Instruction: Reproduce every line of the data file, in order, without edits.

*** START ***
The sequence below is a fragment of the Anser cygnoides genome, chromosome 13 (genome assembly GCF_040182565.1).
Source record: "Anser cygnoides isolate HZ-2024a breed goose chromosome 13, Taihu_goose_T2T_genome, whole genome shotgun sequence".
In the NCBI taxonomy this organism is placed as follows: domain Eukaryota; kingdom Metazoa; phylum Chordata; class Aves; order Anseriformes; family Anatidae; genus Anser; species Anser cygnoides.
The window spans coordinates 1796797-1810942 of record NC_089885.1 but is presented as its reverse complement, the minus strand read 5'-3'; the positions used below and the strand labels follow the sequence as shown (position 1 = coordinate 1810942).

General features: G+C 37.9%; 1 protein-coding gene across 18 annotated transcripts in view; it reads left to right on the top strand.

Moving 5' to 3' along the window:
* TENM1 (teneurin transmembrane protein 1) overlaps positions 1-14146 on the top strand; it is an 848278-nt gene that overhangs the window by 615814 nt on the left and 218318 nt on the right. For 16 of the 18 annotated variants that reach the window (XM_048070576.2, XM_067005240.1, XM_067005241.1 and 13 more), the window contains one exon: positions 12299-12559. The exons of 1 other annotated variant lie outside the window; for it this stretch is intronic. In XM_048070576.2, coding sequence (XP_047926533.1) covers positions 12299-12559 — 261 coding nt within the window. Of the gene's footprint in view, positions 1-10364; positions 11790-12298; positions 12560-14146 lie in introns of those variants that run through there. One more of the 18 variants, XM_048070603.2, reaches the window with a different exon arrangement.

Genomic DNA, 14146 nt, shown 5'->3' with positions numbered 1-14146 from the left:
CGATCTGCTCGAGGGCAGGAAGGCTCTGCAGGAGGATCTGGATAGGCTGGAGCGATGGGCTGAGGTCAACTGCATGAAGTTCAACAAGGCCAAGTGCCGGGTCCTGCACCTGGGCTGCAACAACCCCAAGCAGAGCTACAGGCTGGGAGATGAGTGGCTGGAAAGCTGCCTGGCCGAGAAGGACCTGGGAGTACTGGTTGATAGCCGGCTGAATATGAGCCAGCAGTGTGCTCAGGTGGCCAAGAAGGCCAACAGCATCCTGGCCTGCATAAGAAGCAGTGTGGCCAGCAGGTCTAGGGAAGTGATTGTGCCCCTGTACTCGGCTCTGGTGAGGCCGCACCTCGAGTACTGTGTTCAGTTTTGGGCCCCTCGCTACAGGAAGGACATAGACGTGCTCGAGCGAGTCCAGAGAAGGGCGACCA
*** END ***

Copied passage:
The sequence below is a fragment of the Anser cygnoides genome, chromosome 13 (genome assembly GCF_040182565.1).
Source record: "Anser cygnoides isolate HZ-2024a breed goose chromosome 13, Taihu_goose_T2T_genome, whole genome shotgun sequence".
In the NCBI taxonomy this organism is placed as follows: domain Eukaryota; kingdom Metazoa; phylum Chordata; class Aves; order Anseriformes; family Anatidae; genus Anser; species Anser cygnoides.
The window spans coordinates 1796797-1810942 of record NC_089885.1 but is presented as its reverse complement, the minus strand read 5'-3'; the positions used below and the strand labels follow the sequence as shown (position 1 = coordinate 1810942).

General features: G+C 37.9%; 1 protein-coding gene across 18 annotated transcripts in view; it reads left to right on the top strand.

Moving 5' to 3' along the window:
* TENM1 (teneurin transmembrane protein 1) overlaps positions 1-14146 on the top strand; it is an 848278-nt gene that overhangs the window by 615814 nt on the left and 218318 nt on the right. For 16 of the 18 annotated variants that reach the window (XM_048070576.2, XM_067005240.1, XM_067005241.1 and 13 more), the window contains one exon: positions 12299-12559. The exons of 1 other annotated variant lie outside the window; for it this stretch is intronic. In XM_048070576.2, coding sequence (XP_047926533.1) covers positions 12299-12559 — 261 coding nt within the window. Of the gene's footprint in view, positions 1-10364; positions 11790-12298; positions 12560-14146 lie in introns of those variants that run through there. One more of the 18 variants, XM_048070603.2, reaches the window with a different exon arrangement.

Genomic DNA, 14146 nt, shown 5'->3' with positions numbered 1-14146 from the left:
CGATCTGCTCGAGGGCAGGAAGGCTCTGCAGGAGGATCTGGATAGGCTGGAGCGATGGGCTGAGGTCAACTGCATGAAGTTCAACAAGGCCAAGTGCCGGGTCCTGCACCTGGGCTGCAACAACCCCAAGCAGAGCTACAGGCTGGGAGATGAGTGGCTGGAAAGCTGCCTGGCCGAGAAGGACCTGGGAGTACTGGTTGATAGCCGGCTGAATATGAGCCAGCAGTGTGCTCAGGTGGCCAAGAAGGCCAACAGCATCCTGGCCTGCATAAGAAGCAGTGTGGCCAGCAGGTCTAGGGAAGTGATTGTGCCCCTGTACTCGGCTCTGGTGAGGCCGCACCTCGAGTACTGTGTTCAGTTTTGGGCCCCTCGCTACAGGAAGGACATAGACGTGCTCGAGCGAGTCCAGAGAAGGGCGACCA